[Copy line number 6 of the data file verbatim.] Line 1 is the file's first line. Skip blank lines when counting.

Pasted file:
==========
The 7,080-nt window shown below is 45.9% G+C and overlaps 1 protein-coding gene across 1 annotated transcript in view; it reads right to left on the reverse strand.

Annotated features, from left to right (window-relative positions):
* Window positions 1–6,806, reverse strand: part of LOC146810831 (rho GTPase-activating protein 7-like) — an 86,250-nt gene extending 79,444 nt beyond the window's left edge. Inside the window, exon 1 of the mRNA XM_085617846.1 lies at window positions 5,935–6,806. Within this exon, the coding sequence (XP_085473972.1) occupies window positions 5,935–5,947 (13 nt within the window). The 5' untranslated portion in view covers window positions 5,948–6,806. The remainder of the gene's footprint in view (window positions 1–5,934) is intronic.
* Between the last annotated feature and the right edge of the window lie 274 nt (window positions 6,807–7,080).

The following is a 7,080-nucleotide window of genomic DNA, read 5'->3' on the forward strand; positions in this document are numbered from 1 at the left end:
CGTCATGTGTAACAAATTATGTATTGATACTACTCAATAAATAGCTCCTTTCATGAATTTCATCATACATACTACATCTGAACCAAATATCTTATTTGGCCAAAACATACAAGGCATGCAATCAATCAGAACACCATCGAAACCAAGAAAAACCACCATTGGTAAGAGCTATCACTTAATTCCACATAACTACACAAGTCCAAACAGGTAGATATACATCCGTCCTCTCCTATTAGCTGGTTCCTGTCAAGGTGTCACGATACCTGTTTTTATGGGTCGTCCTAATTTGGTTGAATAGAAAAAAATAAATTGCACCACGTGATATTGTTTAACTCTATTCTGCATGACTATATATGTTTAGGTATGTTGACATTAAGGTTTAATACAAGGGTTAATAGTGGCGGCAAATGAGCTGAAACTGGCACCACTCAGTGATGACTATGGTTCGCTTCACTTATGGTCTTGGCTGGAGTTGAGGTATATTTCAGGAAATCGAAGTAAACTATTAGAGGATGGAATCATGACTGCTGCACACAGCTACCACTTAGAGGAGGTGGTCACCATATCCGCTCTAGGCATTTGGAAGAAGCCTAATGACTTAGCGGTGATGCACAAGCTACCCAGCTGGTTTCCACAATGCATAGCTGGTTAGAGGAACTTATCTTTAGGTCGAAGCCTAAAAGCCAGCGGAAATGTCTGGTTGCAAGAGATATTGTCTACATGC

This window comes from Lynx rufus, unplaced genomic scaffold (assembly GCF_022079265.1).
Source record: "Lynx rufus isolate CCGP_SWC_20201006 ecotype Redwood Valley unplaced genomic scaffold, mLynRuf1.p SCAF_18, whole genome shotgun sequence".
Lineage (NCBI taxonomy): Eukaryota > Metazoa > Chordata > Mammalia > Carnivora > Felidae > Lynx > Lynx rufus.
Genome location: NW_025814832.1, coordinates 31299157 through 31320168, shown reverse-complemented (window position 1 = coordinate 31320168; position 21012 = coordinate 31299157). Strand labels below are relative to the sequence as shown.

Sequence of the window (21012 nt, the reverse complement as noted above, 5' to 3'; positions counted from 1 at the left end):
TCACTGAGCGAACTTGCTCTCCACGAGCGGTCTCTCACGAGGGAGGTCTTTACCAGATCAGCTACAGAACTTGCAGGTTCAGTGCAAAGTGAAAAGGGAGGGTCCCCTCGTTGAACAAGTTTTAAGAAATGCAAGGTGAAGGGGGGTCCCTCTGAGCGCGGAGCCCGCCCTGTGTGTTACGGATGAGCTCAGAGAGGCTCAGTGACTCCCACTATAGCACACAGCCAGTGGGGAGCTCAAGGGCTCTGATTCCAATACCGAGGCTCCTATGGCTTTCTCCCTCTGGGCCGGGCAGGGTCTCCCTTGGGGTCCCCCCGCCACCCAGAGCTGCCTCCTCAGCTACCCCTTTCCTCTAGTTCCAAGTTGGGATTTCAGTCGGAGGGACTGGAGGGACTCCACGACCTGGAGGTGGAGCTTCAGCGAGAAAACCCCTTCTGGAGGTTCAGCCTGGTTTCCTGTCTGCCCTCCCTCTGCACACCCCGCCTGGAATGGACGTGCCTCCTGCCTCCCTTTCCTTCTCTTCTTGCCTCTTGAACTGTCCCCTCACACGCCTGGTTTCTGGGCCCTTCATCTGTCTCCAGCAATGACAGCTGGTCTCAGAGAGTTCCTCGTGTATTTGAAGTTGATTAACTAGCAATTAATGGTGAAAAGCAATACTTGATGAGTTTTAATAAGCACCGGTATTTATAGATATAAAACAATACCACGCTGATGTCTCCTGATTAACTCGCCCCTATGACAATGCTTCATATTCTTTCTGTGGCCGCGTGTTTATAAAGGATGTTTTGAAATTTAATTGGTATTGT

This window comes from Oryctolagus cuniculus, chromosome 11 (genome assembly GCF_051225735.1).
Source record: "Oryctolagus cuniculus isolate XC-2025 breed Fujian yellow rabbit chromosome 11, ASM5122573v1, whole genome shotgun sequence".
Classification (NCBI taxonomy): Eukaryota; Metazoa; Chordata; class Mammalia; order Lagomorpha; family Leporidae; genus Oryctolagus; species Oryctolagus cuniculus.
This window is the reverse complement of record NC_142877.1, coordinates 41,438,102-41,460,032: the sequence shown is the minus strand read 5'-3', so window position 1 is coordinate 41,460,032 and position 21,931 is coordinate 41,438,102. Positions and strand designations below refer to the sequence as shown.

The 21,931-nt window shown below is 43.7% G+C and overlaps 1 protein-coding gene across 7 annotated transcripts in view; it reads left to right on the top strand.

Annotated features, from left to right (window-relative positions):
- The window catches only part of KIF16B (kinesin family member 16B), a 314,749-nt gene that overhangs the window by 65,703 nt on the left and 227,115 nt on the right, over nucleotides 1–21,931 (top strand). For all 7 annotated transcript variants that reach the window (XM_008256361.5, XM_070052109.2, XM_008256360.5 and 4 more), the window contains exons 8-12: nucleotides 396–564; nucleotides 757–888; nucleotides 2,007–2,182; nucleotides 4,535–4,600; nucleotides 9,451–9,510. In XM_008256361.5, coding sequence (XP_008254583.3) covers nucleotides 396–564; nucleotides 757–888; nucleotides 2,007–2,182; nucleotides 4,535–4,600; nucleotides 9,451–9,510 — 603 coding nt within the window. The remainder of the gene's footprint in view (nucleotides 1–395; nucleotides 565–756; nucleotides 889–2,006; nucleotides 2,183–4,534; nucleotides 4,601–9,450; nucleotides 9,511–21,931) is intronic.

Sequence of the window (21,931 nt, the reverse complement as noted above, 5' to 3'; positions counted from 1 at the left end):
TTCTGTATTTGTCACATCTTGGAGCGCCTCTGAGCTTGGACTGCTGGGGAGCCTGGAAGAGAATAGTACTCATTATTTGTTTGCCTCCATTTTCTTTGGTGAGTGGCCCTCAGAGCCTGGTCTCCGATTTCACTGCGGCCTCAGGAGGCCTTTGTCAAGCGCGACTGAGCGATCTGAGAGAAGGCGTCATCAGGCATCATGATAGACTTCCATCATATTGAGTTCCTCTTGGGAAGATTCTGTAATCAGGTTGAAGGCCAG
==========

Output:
CGTCATGTGTAACAAATTATGTATTGATACTACTCAATAAATAGCTCCTTTCATGAATTTCATCATACATACTACATCTGAACCAAATATCTTATTTGGCCAAAACATACAAGGCATGCAATCAATCAGAACACCATCGAAACCAAGAAAAACCACCATTGGTAAGAGCTATCACTTAATTCCACATAACTACACAAGTCCAAACAGGTAGATATACATCCGTCCTCTCCTATTAGCTGGTTCCTGTCAAGGTGTCACGATACCTGTTTTTATGGGTCGTCCTAATTTGGTTGAATAGAAAAAAATAAATTGCACCACGTGATATTGTTTAACTCTATTCTGCATGACTATATATGTTTAGGTATGTTGACATTAAGGTTTAATACAAGGGTTAATAGTGGCGGCAAATGAGCTGAAACTGGCACCACTCAGTGATGACTATGGTTCGCTTCACTTATGGTCTTGGCTGGAGTTGAGGTATATTTCAGGAAATCGAAGTAAACTATTAGAGGATGGAATCATGACTGCTGCACACAGCTACCACTTAGAGGAGGTGGTCACCATATCCGCTCTAGGCATTTGGAAGAAGCCTAATGACTTAGCGGTGATGCACAAGCTACCCAGCTGGTTTCCACAATGCATAGCTGGTTAGAGGAACTTATCTTTAGGTCGAAGCCTAAAAGCCAGCGGAAATGTCTGGTTGCAAGAGATATTGTCTACATGC